How events can be a force for recoveryBy Rod Cameron
19 Apr 2017
High-profile events help repair the reputation of cities devastated by terrorism, says Rod Cameron, executive director of the Joint Meetings Industry Council.
The growth in international terrorism is one of the latest challenges to emerge as a threat to the ongoing success of the business events industry. But now, it turns out that events may in fact also be amongst the most potent weapons for fighting back.
Reports from some prominently affected destinations such as Paris, Brussels and Istanbul suggest that the strength of events and their associated attendees relative to other types of visitors show more resilience; namely, that delegates are much more likely to keep travelling than other types of visitors when travel conditions deteriorate.
In fact, in some destinations affected by such incidents, meetings were barely impacted even as overall visitor numbers were significantly down.
The right message
These kinds of observations are not new. Both hotels and airlines have previously noted that the earliest signs of recovery following major incidents were seen in people travelling to attend events. Furthermore, this group tended to be amongst the biggest generator of economic impact amongst various visitor groups, which further enhanced the effect they had on overall destination spending.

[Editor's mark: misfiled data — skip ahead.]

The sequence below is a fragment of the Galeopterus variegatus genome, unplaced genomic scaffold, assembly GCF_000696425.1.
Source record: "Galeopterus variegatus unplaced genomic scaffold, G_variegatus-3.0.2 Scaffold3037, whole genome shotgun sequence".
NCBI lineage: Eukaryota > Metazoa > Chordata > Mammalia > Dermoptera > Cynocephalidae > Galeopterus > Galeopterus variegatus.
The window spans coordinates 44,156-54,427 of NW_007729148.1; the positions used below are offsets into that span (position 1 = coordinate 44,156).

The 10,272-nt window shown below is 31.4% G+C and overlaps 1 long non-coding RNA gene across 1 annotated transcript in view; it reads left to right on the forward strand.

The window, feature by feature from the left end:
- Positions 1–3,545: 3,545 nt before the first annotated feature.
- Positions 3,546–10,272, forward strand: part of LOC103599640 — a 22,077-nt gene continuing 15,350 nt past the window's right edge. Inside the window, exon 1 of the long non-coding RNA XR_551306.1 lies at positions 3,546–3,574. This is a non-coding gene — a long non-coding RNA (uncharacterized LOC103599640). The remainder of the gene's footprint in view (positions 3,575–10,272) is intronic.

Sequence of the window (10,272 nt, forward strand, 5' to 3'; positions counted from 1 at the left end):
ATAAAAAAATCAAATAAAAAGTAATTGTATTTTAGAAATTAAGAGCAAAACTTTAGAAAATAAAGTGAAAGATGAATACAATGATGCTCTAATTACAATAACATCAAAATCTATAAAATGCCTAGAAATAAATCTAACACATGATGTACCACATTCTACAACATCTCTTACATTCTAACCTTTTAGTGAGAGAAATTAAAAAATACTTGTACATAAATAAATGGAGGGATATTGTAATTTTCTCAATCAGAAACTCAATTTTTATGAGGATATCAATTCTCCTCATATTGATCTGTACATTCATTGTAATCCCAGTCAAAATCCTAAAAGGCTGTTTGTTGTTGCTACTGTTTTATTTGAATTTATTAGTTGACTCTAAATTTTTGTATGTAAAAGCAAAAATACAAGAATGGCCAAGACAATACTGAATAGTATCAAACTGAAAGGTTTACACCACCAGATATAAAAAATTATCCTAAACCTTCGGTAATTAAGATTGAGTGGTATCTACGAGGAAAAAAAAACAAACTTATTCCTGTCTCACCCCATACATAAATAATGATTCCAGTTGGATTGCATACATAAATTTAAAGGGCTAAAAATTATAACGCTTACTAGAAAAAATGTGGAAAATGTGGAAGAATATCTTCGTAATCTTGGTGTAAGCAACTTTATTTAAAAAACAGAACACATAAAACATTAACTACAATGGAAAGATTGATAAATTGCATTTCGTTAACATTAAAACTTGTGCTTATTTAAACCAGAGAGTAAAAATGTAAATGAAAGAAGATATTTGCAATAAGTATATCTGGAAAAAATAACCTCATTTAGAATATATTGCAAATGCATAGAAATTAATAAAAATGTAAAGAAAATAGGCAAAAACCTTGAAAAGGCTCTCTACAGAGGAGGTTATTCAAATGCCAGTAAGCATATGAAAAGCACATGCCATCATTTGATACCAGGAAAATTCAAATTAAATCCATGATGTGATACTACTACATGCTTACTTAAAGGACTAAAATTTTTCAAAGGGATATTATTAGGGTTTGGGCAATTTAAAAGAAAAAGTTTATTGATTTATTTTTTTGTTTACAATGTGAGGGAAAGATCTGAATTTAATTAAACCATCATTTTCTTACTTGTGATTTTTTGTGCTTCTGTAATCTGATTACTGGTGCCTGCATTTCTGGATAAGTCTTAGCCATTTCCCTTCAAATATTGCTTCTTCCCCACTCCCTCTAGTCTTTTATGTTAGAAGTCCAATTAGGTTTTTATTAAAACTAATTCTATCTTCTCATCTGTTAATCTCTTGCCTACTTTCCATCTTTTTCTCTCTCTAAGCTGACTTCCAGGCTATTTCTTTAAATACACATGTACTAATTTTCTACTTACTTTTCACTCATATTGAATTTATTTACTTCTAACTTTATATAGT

But another effect is being observed that may even further underline the beneficial influence of events: that is, their role in restoring and demonstrating the stability of a destination in the face of such incidents.
That a city has managed to retain important and usually high-profile events in the face of incidents that may be deterring other visitors has a moderating effect on the overall image of a destination as a place to visit, and projects exactly the right kind of message about a city when it may need it the most.
This suggests a very specific tactic for cities that are unfortunate enough to experience terrorist attacks and the accompanying impacts on destination reputation: do everything possible to retain these events as a priority for visitor traffic.
Not only are they demonstrably more likely to carry on with their original plans, but the fact that so many are so visible to a wider audience suggests they can actually act as a very effective promotional vehicle for a “business as usual” message to the world.
These kinds of terror incidents will likely be with us for some time, and while relatively rare, they have a disproportionate effect on travellers. Understanding that business events can be a potent counter-weapon should give governments yet another reason to put a priority on growing and maintaining this sector.